Wes Anderson’s ‘Moonrise Kingdom’ is one of the most awaited movies premiering at the 65th Cannes Film Festival. Learn more about the movie after the break.
Wes Anderson fans have long been waiting for the follow-up movie after the release of The Fantastic Mr. Fox. This year, Academy Award nominated director Wes Anderson will premiere his latest movie ‘Moonrise Kingdom’ at the 65th Cannes Film Festival. ‘Moonrise Kingdom’ was chosen, along with 21 other movies from different countries, as an official selection for the competition.
‘Moonrise Kingdom’ is set in a small coastal town by New England in the summer of 1965. It tells the story of two 12-year-old kids who fall in love and run away together. Citizens on the island join forces to look for the 2 kids, while dealing with the looming storm and the twists and turns brought about by trying to find the runaways. Anderson has once again managed to combine big stars with newbies in his new film. The film stars Bruce Willis, Edward Norton, Frances Mc Dormand, Bill Murray, Jason Schwartzman, Tilda Swinton, and Bob Balaban. It will be the first starring roles for Jared Gilman and Kara Hayward who play the two kids in the story. The movie is scheduled for theatrical release in the US on May 25. Meanwhile, you can have a look at the film’s trailer below.
The Cannes Film Festival showcases some of the world's best cinematographic masterpieces. It is an annual event that is highly anticipated by fans and connoisseurs of both mainstream and independent cinema. This year's festival has officially opened and film buffs everywhere are excited, at the same time curious, about which film will win the Palme d'Or. We are in no position to predict the winner, but we do have our favorites, from the ones in competition and otherwise. In no definitive order, here is a list of 10 films that we'd like to see.
According to our latest LomoAmigos Berlin Sessions, there is one camera this summer which you always carry with you - our beloved Lomo'Instant! The camera is accompanying the crew of the Berlin-based video magazine on their acoustics sessions all over the city and on the hippest festivals in Germany. Learn more about Berlin Sessions and their Lomo'Instant festival tour in this exclusive interview!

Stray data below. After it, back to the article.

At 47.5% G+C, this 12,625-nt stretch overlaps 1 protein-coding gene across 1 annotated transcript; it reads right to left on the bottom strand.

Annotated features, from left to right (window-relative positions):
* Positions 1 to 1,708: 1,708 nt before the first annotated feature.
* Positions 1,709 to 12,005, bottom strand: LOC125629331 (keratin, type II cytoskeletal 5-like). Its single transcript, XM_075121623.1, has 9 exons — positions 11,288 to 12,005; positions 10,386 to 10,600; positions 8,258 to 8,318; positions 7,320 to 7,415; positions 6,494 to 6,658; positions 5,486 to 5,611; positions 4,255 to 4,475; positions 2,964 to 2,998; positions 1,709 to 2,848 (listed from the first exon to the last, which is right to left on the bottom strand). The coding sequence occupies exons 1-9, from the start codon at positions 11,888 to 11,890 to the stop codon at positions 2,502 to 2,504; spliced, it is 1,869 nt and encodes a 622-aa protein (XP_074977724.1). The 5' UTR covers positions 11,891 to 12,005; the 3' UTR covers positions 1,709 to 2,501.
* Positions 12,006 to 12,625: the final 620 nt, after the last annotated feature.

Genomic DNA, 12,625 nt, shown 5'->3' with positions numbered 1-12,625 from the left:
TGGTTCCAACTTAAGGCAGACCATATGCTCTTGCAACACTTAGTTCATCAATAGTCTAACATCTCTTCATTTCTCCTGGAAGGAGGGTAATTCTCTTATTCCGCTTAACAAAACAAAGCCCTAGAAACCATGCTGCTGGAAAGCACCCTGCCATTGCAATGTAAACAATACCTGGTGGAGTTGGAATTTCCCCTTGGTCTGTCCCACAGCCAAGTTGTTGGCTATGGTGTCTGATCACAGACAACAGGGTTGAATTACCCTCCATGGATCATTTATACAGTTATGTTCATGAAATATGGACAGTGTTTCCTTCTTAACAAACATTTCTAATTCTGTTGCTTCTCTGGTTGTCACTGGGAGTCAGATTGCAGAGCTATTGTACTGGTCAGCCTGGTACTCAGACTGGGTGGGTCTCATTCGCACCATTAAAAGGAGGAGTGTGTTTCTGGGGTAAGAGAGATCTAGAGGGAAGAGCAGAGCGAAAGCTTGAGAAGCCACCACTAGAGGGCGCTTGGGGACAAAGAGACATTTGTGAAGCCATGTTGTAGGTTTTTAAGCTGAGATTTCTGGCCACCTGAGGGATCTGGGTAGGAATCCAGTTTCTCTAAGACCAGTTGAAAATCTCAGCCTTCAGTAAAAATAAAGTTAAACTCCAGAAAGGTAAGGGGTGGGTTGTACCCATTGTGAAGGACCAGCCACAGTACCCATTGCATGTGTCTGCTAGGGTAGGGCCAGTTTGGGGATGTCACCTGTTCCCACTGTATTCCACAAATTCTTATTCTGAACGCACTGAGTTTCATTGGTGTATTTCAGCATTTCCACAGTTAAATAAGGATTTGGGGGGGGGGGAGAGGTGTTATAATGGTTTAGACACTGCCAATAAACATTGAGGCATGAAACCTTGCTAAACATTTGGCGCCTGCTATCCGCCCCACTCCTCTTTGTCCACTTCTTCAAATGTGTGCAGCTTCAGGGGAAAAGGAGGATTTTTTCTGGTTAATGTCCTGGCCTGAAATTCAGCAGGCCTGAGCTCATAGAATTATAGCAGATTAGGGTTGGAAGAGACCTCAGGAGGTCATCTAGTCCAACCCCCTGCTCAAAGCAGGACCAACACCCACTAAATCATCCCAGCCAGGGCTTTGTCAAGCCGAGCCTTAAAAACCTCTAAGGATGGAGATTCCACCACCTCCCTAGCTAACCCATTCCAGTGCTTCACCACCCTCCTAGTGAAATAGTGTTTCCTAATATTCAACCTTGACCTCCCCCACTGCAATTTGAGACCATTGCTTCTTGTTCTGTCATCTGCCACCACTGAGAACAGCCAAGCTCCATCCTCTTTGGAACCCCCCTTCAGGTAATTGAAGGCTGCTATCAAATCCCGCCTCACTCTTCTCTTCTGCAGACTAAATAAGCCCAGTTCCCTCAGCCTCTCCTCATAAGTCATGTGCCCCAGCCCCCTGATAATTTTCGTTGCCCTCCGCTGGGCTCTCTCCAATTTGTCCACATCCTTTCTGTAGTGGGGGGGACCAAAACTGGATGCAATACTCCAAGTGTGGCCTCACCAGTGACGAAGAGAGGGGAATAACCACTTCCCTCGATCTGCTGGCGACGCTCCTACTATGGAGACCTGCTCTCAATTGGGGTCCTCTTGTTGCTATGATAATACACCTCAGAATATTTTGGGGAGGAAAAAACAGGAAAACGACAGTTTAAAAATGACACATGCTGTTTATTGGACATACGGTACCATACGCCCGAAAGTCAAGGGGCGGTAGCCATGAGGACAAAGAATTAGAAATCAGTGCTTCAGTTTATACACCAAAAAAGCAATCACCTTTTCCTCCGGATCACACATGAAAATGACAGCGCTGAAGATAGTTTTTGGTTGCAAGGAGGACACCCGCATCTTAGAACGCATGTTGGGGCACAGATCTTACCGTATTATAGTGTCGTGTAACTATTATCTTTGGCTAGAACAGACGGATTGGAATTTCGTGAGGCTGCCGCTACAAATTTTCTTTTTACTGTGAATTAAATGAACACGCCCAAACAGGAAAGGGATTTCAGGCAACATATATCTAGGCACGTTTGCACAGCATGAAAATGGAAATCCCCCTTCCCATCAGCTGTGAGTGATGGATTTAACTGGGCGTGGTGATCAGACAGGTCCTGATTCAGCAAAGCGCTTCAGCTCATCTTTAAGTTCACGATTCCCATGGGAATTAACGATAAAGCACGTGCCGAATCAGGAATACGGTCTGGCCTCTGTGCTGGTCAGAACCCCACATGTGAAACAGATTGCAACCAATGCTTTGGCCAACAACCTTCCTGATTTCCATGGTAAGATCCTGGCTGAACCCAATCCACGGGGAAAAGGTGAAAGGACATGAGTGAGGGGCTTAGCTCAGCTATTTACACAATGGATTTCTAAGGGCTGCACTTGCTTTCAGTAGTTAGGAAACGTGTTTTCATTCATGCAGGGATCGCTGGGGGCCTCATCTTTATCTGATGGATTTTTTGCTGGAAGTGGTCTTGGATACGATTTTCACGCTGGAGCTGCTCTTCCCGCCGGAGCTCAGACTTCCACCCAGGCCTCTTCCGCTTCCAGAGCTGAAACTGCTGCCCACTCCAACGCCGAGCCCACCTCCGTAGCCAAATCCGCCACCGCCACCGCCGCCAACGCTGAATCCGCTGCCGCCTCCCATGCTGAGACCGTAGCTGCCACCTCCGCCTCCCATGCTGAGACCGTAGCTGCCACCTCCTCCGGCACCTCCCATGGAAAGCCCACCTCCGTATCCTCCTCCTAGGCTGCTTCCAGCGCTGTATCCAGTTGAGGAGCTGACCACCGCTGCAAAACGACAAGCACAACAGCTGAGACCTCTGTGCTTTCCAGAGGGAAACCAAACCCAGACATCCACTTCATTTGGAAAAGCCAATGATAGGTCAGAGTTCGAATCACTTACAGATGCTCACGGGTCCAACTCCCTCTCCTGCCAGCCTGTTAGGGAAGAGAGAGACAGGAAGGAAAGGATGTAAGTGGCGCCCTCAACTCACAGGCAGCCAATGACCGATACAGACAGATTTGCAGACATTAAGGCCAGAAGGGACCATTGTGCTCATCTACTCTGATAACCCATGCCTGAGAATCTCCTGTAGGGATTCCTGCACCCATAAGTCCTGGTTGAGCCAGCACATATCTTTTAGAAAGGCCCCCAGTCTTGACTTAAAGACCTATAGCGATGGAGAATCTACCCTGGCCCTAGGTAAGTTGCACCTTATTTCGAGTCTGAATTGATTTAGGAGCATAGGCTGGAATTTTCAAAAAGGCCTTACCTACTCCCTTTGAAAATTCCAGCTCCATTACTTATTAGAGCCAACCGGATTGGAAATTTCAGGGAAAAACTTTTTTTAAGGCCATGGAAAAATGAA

As festival season approaches, Lomography NYC is excited to team up with our friends at Electric Forest to bring you this one of a kind rumble. We want you to be a part of the Forest Family and accompany us through the magical journey that awaits.
In 1951, the Festival of Britain was organized as a way of boosting the morale of its citizens just a few years after the Second World War ended. The festival opened on May 4 and was basically a celebration of the British arts, science, and history. One of its most popular attractions was the Telekinema, described as a "state-of-the-art" cinema operated by the British Film Institute and seated up to 400 viewers.
There is nothing more refreshing than escaping one's everyday life for to unpack a camping tent and spend a wonderful weekend with friends for a few days during summer. Some of the coolest festivals are calling and there's a special one in Germany that is a must-see in July: Melt! festival. Win two tickets for this spectacular event to be held from July 17 to 19. Show us your most beautiful festival moments.
With the 68th Cannes Film Festival kicking off today we thought we'd hold our very own film screening right here featuring, in no particular order, some of the best, well-crafted LomoKino videos by our fellow lomographers in the community. From documentary-like shorts to horror, comedy, romance, action, the surreal, and everything in between, we've got you covered. Bring out the popcorn!
Channel your inner filmmaker and tell your very own story through the LomoKino, just in time for the highly-anticipated 68th Cannes Film Festival set to take place later this month. We've rounded up some of the most innovative and informative tipsters from the community for you to peruse before you start crankin'!
This article is dedicated to Serge Moulinier, a largely unknown French photographer who won one of the most important prizes in France with a book on Greek architecture. Strangely, little information can be found on the Internet about this great photographer whose work had also been published in an important essay written by the famous John Szarkowski, former Director of Photography at the Museum of Modern Art in New York.